Amanda Maniscalco

Dryhootch Seeks Donations For Vets

Its Brady Street coffeehouse, a key facility, is being renovated.

By - May 22nd, 2017 03:50 pm
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Dryhootch rendering.

Dryhootch rendering.

In 2010, Dryhootch opened its first coffeehouse on E. Brady Street. Dryhootch is a non-profit organization formed by veterans who work with other veterans and their families to help them transition to civilian life back home. Its slogan is “Peer Support By Veterans For Veterans.”

The group’s name comes from “hootch” — military jargon for a hut or safe place to sleep during combat. And the coffeehouse is the ultimate dry hootch, a safe place for veterans to socialize, have some coffee, and familiarize themselves with the programs the organization offers.

But it’s been seven years since the coffeehouse opened and Dryhootch needs a face-lift to address some major wear-and-tear issues. The process of the renovation will be in three stages. The first stage, addressing the exterior of the coffeehouse, began in January of this year.

The organization is seeking financial help from the community to help support the first stage of this renovation. The goal is $75,000, and so far Dryhootch has only raised one-fifth of the total.

Sponsors receive an engraved plaque which would be fixed onto the area of the coffeehouse (or product) the donation helped to support.

“We are hopeful that the renovations will make our Dryhootch Coffeehouse more inviting, says Leah Lockett, the Director of Development for Dryhootch of America. The plans include taking better advantage of the building’s “extra-large courtyard’, which she notes is a unique feature for a building on densely-packed Brady Street. They hope to complete stage one of the renovations by the end of August.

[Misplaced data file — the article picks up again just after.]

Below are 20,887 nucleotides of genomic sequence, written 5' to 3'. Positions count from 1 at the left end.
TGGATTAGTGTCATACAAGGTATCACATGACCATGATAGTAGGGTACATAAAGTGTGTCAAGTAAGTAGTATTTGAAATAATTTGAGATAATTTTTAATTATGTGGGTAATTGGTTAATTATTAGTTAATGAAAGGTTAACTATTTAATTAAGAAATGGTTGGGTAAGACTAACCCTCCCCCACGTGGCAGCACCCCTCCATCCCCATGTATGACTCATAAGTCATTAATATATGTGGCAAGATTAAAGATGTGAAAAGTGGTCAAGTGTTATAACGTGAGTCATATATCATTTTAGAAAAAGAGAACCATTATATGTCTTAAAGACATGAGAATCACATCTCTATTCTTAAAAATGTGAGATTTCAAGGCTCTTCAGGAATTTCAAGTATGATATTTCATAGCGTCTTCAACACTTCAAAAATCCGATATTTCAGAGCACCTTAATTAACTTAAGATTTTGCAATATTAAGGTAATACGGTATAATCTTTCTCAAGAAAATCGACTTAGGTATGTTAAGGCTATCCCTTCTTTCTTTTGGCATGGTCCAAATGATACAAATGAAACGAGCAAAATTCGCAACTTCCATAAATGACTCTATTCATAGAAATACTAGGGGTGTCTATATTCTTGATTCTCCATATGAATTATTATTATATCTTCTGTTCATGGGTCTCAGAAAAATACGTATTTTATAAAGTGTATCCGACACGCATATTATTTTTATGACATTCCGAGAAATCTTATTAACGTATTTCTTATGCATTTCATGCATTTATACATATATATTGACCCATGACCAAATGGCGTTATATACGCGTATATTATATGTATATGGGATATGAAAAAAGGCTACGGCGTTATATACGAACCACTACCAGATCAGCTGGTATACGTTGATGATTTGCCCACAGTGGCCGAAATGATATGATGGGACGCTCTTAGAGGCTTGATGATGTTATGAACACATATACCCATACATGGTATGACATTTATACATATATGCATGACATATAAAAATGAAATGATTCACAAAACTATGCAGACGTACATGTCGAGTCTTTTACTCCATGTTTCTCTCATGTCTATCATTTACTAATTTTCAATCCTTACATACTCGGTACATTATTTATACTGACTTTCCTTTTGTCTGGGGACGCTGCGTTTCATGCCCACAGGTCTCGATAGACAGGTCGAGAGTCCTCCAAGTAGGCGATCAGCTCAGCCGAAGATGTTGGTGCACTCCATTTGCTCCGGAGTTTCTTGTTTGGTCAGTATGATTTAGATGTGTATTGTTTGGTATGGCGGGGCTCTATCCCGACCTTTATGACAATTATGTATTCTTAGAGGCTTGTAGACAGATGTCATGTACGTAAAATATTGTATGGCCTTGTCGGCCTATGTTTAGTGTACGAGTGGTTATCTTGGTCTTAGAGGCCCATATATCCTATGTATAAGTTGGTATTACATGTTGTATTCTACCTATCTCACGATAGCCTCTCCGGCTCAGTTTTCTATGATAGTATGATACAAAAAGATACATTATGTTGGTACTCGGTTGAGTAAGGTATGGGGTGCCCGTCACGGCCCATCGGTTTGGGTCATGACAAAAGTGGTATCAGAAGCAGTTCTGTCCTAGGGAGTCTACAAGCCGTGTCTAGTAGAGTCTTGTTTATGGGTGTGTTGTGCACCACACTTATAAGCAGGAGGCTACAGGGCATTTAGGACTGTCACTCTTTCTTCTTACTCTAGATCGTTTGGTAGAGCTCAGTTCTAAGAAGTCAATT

Programs

While renovation is underway, Dryhootch Coffeehouse remains open for veterans seeking support. There are multiple programs available that provide a wide variety of services and a great deal of peer support, both from veterans that work there and those who come to visit.

Some programs help veterans find legal help or seek employment, some encourage their involvement within the community, and some help them locate a place to live.

The outreach program brings Dryhootch coffee and informed veterans to community events to explain the services the organization has to offer.

While Dryhootch is an alcohol- and drug-free environment, the group recognizes that addiction is a common issue for returning veterans, particularly those who suffer from Post Traumatic Stress Disorder. Dryhootch has established numerous groups that recognize the issue of addiction, while addressing it safely and respectfully.

Dryhootch also offers great music and brings in artists to help veterans relax. Many come here to socialize, get help, and just drink a good cup of java. There are six different blends of coffee with names like Marine Mud, Navy Destroyer, and Special Forces Bold.

“We envision the coffeehouse as a place for veterans and community members to hangout, socialize, listen to music, and sit in front of the outdoor fireplace with a cup of coffee,” says Lockett.

The Dryhootch mission: “Helping Veterans and their families who survived the war; survive the peace.” Interested in donating? Check here for more information.

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